We are hearing daily about the lack of PPE’s (personal protective equipment), overworked staff, limited resources, and fear of death, during this “corona-pocalypse”. Has it ever been as bad as this in the world? Well, probably every generation has it’s own crisis to endure. It may be worthwhile to step back in time, to an era when being sick in the hospital did not automatically mean there was a knowledgeable and caring nurse at your bedside. In fact, going to a hospital was more like putting one foot in the grave.

Let’s stream back to that era, in the late 1800’s. Medical care, or lack of it, was particularly evident in time of war, when so many soldiers were injured, from the weapons of that century, cannons, guns, and swords. It was in just such a scene that the founder of modern medicine entered the stage.

Florence Nightingale might not have become the icon that she is today, were it not for the Crimean War. It was one of those wars in which, once it was over, it was hard to figure out exactly why it started and what was gained as a result. The British and French armies joined the failing Ottoman Empire in a war against Russia for control in Eastern Europe along the Black Sea. It was here that the British army took on heavy casualties, and medical care was primitive or completely lacking. News of the terrible conditions did not sit well with Britain’s citizens, and it was into this quagmire that Florence Nightingale volunteered to help.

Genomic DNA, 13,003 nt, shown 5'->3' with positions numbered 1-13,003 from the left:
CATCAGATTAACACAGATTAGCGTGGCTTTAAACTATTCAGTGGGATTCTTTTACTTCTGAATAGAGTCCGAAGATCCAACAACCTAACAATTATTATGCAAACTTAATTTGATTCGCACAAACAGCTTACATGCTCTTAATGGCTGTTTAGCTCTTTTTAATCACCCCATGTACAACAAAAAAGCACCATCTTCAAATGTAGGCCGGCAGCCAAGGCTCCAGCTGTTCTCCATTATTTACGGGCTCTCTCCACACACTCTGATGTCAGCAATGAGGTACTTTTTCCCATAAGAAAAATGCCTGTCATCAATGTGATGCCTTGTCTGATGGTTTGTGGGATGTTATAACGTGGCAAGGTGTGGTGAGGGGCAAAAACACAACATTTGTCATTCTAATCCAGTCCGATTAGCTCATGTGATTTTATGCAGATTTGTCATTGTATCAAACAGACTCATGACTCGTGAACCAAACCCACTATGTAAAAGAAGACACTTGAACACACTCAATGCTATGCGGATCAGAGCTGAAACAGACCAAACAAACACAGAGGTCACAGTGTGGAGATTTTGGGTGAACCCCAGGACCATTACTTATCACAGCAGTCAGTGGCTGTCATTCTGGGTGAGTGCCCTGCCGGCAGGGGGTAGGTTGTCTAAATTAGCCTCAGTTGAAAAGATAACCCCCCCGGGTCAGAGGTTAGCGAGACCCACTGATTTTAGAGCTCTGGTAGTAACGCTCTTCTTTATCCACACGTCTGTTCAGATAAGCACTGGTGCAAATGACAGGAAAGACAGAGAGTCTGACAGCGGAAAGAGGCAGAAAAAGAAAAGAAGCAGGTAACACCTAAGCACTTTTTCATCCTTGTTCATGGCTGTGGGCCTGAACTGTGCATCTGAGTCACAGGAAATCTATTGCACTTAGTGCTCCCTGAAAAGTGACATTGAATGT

She was born to a wealthy couple in England. There were several influences in her life that fed a desire to do more with her life than merely marry and have children. At the age of 17 she had a very realistic vision that God was calling her to a life of service to others. Another similar experience occurred while traveling to Thebes in Egypt at the age of 30. Of this she wrote: “God called me in the morning and asked me would I do good for him alone without reputation.” She had already begun her nursing career, against the wishes of her parents.

When she learned of the horrible conditions facing the British troops in a distant land, for a questionable cause, she volunteered to take a small corps of nurses to tend to the wounded. What she found on arrival was abysmal. There were few medical staff, and virtually no supplies, no means for food preparations, and filthy wards. She pleaded for help from the British government, who responded by sending and quickly raising a prefabricated building as a hospital.